I’m forcing myself to work from a Surface Pro 3 tablet for awhile because I need to avoid locking myself into a pure monoculture. I’ve used the thing for 3 (non-consecutive) weeks now, and it’s been an eye-opener. I’ll likely write up something separate with some details. I’m writing this blog post on it. And I’m not sure I’ll finish the post without switching to my real laptop.
Not much noteworthy at work this week – most of the office was away for the EDC conference in Winnipeg. I went to 2 HR workshops. And worked part-way through a stack of award nominations for the 2 review committees I’m sitting on this year. Good times.
- Kelly Walsh: Education Technology Integration – You’re Doing it Wrong – some really good points, which have worked well on our campus.
- Colin Marshall: Why you do your most creative thinking in the shower, car, or bed – by far, my best thinking happens on while riding my bike. But there’s not a good way to write that down, so I forget much of what I come up with. But the act of intensely doing something else frees me up to think. I miss the long rides, and even the commute to work. Can’t wait for spring. My brain feels like mush without the quality thinking time.
- Kyla Sergejew: Reclaiming the West – starring local artist Karen Scarlett! Reclaim all the things!
- Stephen Downes: Becoming MOOC – fantastic piece of deeper thinking on MOOCs, and the differences between cMOOC and xMOOC EIEIO.
- Nicole Mirra: Is the Maker Movement Equitable? – a nice rebuttal to The Atlantic’s piece Why I’m Not a Maker
- via Jason Kottke: The Coming American Megadrought of 2050 – this is some scary stuff. Between this, and the retreat of the Himalayan glaciers, the next 50 years should be interesting. If we thought the oil wars were bad, just wait for the water wars…
- Stephen Downes1: response to the NMC Horizon Report 2015, Higher Education Edition. I use the Horizon Report as a high level description of trends, but don’t ascribe any predictive power to them. It is definitely not a reliable predictor of future developments, but in a field that changes so dramatically every year, that would be hard. But, airdropping new things in on the 1-year timeline seems a little crazy.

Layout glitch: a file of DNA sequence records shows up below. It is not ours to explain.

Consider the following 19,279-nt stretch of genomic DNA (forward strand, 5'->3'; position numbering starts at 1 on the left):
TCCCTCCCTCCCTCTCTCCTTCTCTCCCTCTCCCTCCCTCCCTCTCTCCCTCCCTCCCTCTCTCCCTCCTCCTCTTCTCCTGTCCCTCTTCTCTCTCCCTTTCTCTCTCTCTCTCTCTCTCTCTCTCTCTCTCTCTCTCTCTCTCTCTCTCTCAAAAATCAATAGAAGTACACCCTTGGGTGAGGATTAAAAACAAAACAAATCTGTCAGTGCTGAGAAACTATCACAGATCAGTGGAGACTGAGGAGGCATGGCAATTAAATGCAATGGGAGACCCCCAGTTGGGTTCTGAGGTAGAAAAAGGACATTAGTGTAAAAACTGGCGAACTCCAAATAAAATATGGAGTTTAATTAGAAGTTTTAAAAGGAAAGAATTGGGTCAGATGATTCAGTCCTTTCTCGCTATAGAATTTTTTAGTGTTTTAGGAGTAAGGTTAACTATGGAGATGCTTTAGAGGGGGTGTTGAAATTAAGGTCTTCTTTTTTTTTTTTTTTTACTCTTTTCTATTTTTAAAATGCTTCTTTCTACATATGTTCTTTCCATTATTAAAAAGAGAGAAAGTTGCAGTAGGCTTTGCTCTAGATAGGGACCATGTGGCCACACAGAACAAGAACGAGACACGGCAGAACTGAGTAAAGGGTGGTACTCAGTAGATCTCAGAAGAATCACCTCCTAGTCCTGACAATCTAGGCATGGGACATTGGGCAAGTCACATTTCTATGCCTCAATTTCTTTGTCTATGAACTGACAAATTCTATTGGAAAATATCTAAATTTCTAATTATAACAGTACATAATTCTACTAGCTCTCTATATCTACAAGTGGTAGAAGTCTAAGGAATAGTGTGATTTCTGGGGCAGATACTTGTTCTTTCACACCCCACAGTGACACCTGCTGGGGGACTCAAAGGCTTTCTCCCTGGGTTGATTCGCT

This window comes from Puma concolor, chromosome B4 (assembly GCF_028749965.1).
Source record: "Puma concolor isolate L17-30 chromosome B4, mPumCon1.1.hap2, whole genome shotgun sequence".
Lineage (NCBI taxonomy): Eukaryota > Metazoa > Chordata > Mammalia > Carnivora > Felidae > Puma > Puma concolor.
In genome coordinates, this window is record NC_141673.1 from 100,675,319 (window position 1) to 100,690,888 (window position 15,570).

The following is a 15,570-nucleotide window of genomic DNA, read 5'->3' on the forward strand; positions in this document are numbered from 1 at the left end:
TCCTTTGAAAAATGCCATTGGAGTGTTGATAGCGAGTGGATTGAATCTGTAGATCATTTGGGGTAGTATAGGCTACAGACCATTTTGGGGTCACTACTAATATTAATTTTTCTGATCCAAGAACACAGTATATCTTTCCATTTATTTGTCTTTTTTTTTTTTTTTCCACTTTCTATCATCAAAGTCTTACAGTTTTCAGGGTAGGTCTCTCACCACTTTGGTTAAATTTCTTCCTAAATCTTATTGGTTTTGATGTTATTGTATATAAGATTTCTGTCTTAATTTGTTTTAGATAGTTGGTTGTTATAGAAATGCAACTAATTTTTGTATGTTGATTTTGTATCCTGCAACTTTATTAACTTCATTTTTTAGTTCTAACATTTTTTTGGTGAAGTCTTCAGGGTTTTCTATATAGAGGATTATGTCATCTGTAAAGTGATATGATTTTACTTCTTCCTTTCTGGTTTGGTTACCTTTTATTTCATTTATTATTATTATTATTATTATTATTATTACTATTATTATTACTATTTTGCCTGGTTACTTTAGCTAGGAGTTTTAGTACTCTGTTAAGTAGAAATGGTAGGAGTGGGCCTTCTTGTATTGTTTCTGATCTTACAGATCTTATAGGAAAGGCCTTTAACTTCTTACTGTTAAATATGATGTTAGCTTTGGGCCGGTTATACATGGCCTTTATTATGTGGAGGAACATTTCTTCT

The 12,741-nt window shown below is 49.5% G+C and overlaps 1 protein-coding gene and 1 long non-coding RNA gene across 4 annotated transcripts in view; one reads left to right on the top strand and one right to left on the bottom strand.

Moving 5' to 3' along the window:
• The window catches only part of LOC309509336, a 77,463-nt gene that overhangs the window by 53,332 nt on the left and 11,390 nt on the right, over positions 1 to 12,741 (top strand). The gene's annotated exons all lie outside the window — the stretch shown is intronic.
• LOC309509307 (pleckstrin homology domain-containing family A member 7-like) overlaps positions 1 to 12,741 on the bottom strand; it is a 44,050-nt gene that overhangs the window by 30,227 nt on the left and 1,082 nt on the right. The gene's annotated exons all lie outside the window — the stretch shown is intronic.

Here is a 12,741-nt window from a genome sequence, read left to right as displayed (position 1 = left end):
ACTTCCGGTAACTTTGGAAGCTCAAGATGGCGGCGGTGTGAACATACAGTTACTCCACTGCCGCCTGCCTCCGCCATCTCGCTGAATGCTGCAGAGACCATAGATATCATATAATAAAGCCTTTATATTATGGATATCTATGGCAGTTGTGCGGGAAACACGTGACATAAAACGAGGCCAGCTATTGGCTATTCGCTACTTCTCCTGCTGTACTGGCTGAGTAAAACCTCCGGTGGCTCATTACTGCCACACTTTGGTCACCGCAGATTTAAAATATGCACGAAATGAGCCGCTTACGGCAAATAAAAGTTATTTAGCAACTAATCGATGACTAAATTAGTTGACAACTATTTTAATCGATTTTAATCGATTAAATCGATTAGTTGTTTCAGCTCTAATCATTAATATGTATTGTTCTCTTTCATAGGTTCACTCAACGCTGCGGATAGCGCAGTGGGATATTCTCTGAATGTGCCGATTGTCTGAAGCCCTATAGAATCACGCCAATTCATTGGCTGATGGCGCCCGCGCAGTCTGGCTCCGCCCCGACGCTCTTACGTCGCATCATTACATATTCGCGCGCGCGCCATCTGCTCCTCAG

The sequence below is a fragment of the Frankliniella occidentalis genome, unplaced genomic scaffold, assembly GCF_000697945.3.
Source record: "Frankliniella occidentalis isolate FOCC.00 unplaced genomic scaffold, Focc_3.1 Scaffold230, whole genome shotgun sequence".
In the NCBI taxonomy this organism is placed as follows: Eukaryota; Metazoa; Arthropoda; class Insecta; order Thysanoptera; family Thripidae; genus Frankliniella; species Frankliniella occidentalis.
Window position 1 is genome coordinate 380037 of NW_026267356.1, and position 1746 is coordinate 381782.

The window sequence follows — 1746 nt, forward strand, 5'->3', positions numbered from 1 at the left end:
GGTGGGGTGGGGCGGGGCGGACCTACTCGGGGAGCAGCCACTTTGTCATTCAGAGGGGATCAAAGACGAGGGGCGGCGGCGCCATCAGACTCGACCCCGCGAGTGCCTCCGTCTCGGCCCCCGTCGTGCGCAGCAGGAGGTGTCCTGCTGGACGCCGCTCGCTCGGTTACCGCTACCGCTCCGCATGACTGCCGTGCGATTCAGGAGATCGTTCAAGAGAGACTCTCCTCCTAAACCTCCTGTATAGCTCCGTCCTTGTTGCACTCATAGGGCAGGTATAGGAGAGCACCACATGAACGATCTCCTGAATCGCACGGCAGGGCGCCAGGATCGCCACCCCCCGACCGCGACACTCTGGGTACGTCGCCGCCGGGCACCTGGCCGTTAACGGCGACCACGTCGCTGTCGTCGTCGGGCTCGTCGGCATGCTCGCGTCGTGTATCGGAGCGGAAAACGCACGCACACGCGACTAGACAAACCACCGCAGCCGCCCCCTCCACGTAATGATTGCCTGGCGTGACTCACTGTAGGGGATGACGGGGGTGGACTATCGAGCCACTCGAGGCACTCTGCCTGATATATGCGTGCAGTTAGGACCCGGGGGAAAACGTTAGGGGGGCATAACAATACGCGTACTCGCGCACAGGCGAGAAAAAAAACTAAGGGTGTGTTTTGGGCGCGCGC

- Justin Reich: Reclaiming Innovation and Ditching the Learning Management System, pointing to another article of his.2 See also Stephen Downes’ response – lots of interesting bits for follow-up. What actually worked? What did the students say? etc.
- Audrey Watters: It’s gonna take more than a ‘genius hour’. I’ve tried to do something somewhat like this – it’s essential for my team to have time to explore, create, play, discover, etc., and they can’t do that if they’re expected to be “on task” 100% of the time. A big part of our role in the Technology Integration Group is to go deliberately off script, off-piste, and do things that we think are worth trying. Even if (especially if?) it’s not an Official Project. But, it’s hard to sustain when Real Projects and Deadlines loom and suck up all of the available time. So we have cycles. There are weeks where we’re all “on task”, and weeks where we’re exploring new stuff.
- Kelly Walsh: Education Technology Thought Leader Interview – D2L CEO John Baker. It reads like an email interview, so it’s a bit stilted. And the phrase “thought leader” makes me twitch because it has some pretty scummy baggage. But, some interesting links to interesting projects.
Spring skiing in February. Not much snow left in Kananaskis, so we’re likely not going to be able to head back to Nakiska for a couple of weeks – hoping for a series of big snowfalls in the mountains (see the linked article above on the coming megadrought – ski seasons are going to get browner)
Huh. I made it to the end of this week’s Update post still using the Surface, and I only had the urge to throw the damned thing a handful of times. Progress.